One of the coal bins under the shop. This one may not be the original. A set of stairs-to-nowhere in the front section of the dungeon leads to what appears to be an older coal bin. Possibly for a small stove located in the forward section of the church, in the library, or Sunday school rooms. The hatch to the original stairs was covered with oak flooring. There seems to be a cache of interesting refuse in the forward coal bin that needs to be investigated in the future. Some interesting finds in the dungeon include a stash of empty whiskey flasks and some old signs from early fund raising dinners.

A stack of concrete blocks used in the floor leveling process. Easier to leave them here then haul them back to the surface.

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Danger Kitchen
Danger Kitchen Online Index available.

Serving Soup to Nuts for... oh... a couple of weeks now anyway.

Baked Mushrooms

A great side dish to serve when the oven is in use any way. Good with a rib roast, Filet Mignon or stuffed flank steak.

> Mushrooms, white, at least two 8 oz packages. > Olive oil
> Salt


> Slice the larger shrooms in half, or quarters.
> Put in a baking dish and coat thoroughly with olive oil.
> Season with salt and pepper.
> Bake at 350 degrees uncovered for an hour or more, until done as you desire.
> Drain and serve. Note: melted butter over the top is very good when serving. They will get dark and shrink a lot. Don't worry.


> You guessed right again, add bacon, fried but not crisp, drained and chopped, to the baking dish.

Beets and Onions and Olives

A nice "salad" served warm or cold.

> 2-3 pounds fresh or canned beets, sliced.
> 1-2 cans large black pitted olives.
> 1-2 large red onions, peeled, halved and sliced.
> Olive oil.
> Fresh ground black pepper.


> Place the sliced beets in a large bowl.
> Add the sliced onion and olives.
> Grind plenty of black pepper over all.
> Add olive oil while mixing gently until the desired consistency is reached.
> Refrigerate until serving if cold or microwave gently to warm.


> You betcha, add bacon, fried crisp, drained and chopped, as a garnish.

Rotel Dip
by Deb Acker

Ya gotta make this one. This works very well over baked potatoes, or mix with cooked macaroni and bake for a bit until browned on top. Try it on Cauliflower or Broccoli, or mix it with cooked rice and stuff in green peppers before baking.

> 2 pounds pasteurized process cheese spread (Velveeta, the big block), cubed.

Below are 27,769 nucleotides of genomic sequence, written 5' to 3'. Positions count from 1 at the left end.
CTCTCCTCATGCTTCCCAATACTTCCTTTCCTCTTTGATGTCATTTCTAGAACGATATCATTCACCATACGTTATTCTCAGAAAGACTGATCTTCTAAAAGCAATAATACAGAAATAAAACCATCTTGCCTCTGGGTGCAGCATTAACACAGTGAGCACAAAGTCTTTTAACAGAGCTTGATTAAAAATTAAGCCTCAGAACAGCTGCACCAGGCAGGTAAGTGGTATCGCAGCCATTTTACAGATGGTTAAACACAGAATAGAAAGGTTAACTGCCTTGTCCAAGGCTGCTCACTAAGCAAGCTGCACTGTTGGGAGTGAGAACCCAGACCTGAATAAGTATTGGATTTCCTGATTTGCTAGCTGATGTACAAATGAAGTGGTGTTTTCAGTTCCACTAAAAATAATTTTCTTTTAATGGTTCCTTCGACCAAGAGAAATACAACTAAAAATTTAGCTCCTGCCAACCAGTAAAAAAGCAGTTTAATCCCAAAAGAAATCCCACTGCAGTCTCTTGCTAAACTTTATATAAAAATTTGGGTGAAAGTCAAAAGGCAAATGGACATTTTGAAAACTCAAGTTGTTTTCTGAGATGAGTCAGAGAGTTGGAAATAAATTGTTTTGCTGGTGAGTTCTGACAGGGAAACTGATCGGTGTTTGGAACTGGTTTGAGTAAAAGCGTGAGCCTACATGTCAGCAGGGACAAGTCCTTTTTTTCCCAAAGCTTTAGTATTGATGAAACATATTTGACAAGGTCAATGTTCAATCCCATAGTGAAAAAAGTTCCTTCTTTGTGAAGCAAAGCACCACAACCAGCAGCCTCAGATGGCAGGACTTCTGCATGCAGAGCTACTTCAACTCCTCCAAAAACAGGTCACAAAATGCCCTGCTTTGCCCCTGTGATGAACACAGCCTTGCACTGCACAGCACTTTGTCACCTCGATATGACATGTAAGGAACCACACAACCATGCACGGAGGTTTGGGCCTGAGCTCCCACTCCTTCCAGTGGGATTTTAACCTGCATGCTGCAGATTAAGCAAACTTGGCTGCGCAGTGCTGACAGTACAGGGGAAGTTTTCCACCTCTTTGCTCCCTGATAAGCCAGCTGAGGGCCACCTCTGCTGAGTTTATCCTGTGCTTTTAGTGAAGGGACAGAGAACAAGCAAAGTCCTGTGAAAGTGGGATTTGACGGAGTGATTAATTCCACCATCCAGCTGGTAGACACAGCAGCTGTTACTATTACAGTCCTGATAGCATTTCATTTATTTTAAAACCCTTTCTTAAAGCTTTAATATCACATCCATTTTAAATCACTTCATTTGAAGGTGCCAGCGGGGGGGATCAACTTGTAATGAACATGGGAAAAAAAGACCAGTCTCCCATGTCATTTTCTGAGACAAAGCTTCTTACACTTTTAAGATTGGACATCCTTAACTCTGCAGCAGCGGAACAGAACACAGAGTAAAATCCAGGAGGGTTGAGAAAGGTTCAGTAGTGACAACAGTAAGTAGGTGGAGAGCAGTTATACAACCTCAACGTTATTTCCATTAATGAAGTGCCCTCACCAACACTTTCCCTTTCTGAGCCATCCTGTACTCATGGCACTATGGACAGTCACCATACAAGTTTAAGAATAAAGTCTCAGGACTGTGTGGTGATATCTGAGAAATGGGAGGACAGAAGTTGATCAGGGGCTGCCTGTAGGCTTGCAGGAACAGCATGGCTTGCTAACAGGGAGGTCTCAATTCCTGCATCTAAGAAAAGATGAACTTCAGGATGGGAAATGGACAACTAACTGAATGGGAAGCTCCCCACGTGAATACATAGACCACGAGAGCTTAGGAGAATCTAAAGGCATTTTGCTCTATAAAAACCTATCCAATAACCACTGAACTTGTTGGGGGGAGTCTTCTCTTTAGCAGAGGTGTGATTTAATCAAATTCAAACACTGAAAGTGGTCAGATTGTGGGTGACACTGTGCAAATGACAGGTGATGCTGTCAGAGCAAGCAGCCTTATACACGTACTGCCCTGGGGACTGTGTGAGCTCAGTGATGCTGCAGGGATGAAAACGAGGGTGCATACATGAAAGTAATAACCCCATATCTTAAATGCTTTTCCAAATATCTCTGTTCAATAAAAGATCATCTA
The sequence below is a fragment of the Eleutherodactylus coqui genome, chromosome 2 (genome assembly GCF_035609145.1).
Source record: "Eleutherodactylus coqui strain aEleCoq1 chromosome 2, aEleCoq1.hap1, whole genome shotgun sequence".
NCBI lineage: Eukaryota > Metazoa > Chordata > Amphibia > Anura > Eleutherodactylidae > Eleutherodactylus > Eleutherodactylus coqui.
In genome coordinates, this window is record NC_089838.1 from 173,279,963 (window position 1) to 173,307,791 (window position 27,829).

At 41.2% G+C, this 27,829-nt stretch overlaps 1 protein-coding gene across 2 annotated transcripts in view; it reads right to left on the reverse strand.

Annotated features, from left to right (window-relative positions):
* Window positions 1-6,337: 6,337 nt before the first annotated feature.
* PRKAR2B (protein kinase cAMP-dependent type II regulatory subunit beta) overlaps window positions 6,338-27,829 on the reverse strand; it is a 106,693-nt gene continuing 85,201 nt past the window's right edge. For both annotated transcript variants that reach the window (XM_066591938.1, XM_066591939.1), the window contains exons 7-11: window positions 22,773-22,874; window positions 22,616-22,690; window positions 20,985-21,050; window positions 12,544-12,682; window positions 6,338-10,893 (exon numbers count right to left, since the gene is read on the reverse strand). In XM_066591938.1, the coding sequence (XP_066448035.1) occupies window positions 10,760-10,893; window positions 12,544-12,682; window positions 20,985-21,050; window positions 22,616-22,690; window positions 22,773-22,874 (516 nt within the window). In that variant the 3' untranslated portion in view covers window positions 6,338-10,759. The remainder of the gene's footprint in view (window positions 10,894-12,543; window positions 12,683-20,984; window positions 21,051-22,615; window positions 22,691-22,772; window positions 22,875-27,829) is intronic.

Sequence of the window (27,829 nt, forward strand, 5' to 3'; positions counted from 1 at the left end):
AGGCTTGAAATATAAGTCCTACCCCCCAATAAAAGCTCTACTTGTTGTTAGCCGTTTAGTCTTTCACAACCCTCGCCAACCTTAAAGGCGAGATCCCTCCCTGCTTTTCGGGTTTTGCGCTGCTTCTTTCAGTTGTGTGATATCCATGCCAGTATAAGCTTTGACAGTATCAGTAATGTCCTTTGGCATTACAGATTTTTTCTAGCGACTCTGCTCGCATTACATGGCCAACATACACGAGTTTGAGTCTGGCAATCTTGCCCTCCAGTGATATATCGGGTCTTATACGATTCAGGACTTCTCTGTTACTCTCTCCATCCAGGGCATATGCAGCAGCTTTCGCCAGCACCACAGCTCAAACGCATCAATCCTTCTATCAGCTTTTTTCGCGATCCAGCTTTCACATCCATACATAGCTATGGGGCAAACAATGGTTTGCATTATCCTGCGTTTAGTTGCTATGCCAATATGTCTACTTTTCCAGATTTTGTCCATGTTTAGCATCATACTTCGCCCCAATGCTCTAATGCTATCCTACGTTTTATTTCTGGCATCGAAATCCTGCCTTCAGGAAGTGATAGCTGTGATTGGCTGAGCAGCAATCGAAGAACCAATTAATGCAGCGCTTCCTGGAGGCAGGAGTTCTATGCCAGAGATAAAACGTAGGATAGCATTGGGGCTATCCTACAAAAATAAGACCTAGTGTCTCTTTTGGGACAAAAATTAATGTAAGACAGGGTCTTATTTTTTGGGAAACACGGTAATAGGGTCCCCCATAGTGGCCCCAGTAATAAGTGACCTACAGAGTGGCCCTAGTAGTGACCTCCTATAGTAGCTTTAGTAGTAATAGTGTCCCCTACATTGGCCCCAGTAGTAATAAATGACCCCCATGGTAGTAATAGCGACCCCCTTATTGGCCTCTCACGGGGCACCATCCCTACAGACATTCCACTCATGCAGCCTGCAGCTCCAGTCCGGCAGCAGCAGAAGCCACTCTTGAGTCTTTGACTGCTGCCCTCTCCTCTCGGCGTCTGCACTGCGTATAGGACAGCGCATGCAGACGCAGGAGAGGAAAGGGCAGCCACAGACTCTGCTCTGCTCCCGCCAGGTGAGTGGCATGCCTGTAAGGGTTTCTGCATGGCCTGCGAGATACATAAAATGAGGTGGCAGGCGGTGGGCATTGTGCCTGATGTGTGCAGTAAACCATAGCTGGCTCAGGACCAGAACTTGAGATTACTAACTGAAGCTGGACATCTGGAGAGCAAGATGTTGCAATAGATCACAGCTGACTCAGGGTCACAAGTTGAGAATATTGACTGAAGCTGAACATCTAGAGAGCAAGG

> 1 can (10 oz) RO*TEL Tomatoes and Green Chilies.
> 1 pound ground beef or 1 pound sausage or 1/2 and 1/2.


> Brown meat, drain, and set aside.
> In crock pot or double boiler combine RO*TEL and cubed cheese.
> Stir until cheese spread is melted.
> Cheese may also be melted in a microwave and added to the RO*TEL to speed the process.
> Stir meat into this mixture. Stir occasionally until hot.
> Serve with tortilla chips (Tostidos work well, and come in a BIG bag, which you'll need when you taste this).
> Makes about 1 quart.


> Put bacon in this? Are you nuts?

Cabbage Salad (No not coleslaw)

A great salad to have as a main dish with soup, wine and bread, or when you need a salad to stand up to robust main dishes. This also works well as a picnic salad. Notice: No bacon.
Ingredients - Salad

> 1 small head of green cabbage, quartered, cored and thinly sliced.
> 6-8 hard boiled eggs peeled and quartered length wise.
> 1 can large pitted olives, halved.
> 1 Half pound of good salami, not too firm, not sliced too thin, cut into strips.
> Fresh ground black pepper.

Ingredients - Dressing

> 1 cup olive oil.
> 1-6 cloves of garlic, pressed.
> 2 TBSP fresh lemon juice.
> 4 egg yolks.
> Black or white pepper, finely ground. Optional: Cayenne.

How - Salad

> Put a 3/4 inch layer of cabbage on the bottom of a large bowl.
> Lay strips of Salami over the cabbage.
> Arrange hard boiled egg quarters and sliced olives over the salami.
> Repeat this until you end with salami, eggs and olives on top.
> Serve with your choice of dressing. Caesar Salad dressing works well, or use the recipe here.

How - Dressing

> Mix egg yolks and garlic in a bowl.
> Whisk in olive oil slowly. Keep whisking until the dressing starts to thicken.
> Stir in lemon juice and pepper. May be refrigerated before serving.
> This is really a basic Aloi sauce, a kind of garlic mayonnaise.

All recipes original unless otherwise noted.
New Products (Remember SoyVay)

Try PumpKorn, spiced toasted pumpkin seeds made by a company with a sense of humor.

Places to Eat
(Besides your own Dangerous Kitchen)

A buffet you can't believe at the Nordic Lodge.
All you can eat lobster, and everything else for that matter.

Another great buffet at the Foxwoods casino, out in the woods just south of here.

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Piper News

Polaroid announces a new digital camera, the PDC-640. This may well be the next camera for the Sandpiper. More then twice the resolution, and only $20.00 more. It seems like it would be hard to beat the PDC-300, the camera that takes most of the pics for the Piper now.

Participate in

The One-Legged Sandpiper

Home Page Contest

Contest open to all subscribers.

The winner will be the best Home Page
created between April 26, 1999
and July 31, 1999.

First Prize $100.00 Gift Certificate to

Adirondack Style Outdoor Furniture.